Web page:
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Entries in spatial planning (7)


Congress Tries to Slow Big-Government Takeover of Public Waters

Some in Congress are standing up for anglers and against a Big-Government power grab that would restrict public access to our oceans, Great Lakes, and even inland waters.

In the latest move in this high-stakes chess game, the House National Resources Committee has asked the Appropriations Committee to include language in each appropriations bill to prohibit funding for the National Ocean Policy (NOP).

“The Natural Resources Committee has undertaken oversight over this far-reaching policy and the lack of information provided by the Administration raises serious concerns --- particularly about the funding for the implementation of the policy and the negative impact on existing activities by agencies implementing the policy,” wrote Washington Rep. Doc Hastings, chair of the Natural Resources Committee.

“The President’s policy is especially alarming due to the fact it will not only affect the oceans and coastal areas, but also stretches far inland, following rivers and tributaries upstream for hundreds of miles.”

Implemented without Congressional approval, the NOP provides the blueprint for a massive top-down bureaucracy that will oversee “spatial planning” of our aquatic resources, starting in offshore and coastal waters. 

In other words, it will zone uses, telling us where we can and cannot fish, among other activities.

Stated intention is to reduce user conflicts. In reality the NOP is just one more attempt by this administration to control as much of our lives as possible, and, it if it is allowed to stand, will be death-by-a-thousand-cuts for recreational angling. Slowly but certainly, one fishery after another will be closed by federal edict, similar to what is happening now in California as the Marine Life Protection Act is implemented.

 “As you know, a number of our colleagues have significant concerns with the National Ocean Policy, which was created through an Executive Order and without specific statutory authority,” Hastings began in his April 2 letter.

“The increased bureaucracy created by the Executive Order is astonishing,” he continued, and then listed the following:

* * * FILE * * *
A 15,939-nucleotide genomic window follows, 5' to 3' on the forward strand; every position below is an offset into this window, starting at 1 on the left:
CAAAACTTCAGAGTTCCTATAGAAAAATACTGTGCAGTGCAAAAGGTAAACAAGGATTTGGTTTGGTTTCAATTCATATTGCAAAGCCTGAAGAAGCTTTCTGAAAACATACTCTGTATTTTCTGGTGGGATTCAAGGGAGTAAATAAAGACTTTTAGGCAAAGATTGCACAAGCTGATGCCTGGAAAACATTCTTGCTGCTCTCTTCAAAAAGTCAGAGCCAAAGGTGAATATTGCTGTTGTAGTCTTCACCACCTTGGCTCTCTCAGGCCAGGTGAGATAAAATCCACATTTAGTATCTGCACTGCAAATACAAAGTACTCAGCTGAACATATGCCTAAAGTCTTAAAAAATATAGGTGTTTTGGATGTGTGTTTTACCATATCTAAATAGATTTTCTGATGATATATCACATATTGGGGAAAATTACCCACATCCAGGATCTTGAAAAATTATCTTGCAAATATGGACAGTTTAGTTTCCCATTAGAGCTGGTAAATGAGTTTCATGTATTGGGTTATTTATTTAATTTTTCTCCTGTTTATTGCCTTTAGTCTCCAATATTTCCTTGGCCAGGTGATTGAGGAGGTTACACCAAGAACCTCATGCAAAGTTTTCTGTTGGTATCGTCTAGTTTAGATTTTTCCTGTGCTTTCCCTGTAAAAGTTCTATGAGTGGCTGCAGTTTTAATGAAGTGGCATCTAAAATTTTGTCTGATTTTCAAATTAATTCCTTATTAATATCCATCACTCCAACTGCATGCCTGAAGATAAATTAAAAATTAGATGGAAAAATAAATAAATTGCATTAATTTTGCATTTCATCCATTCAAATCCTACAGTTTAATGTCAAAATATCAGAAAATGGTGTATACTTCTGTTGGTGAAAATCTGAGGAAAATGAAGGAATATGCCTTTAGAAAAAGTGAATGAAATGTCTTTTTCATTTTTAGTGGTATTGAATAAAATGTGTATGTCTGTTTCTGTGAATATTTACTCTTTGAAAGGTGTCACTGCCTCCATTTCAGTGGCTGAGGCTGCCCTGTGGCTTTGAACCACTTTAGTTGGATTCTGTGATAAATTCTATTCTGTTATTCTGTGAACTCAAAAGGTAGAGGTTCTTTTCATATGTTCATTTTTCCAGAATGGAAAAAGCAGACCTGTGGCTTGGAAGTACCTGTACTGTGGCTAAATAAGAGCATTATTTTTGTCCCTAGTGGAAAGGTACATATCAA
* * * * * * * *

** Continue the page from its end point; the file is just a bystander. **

• A 27-member National Ocean Council
  • An 18-member Governance Coordinating Committee
  • 10 National Policies
  • 9 Regional Planning Bodies --- each involving as many as 27 federal agencies as well as states and tribes
  • 9 National Priority Objectives
  • 9 Strategic Action Plans
  • 7 National Goals for Coastal Marine Spatial Planning
  • 12 Guiding Principles for Coastal Marine Spatial planning

“In addition, the draft National Ocean Plan Implementation lists more than 100 outcomes, actions, and milestones for federal agencies to comply with beginning in 2011 and 2012,” Hastings said.

This latest move to slow down the NOP steamroller follows an attempt by Hastings to extend the time for public comments on the policy by 90 days. When the Obama Administration refused, Hastings issued the following:

“President Obama issued an Executive Order imposing a new bureaucracy to zone the oceans that threatens to deter new economic investment, suppress job creation, restrict even recreational fishing, block energy development, and stretch far from the shore to affect farmers and inland communities.

“Given the high economic stakes, the vast amounts of new red-tape set to be unrolled, and the fact that some 15 agencies spent over two years devising this scheme, it’s unreasonable that the Obama Administration won’t allow the American people more than just 75 days to review and comment on it.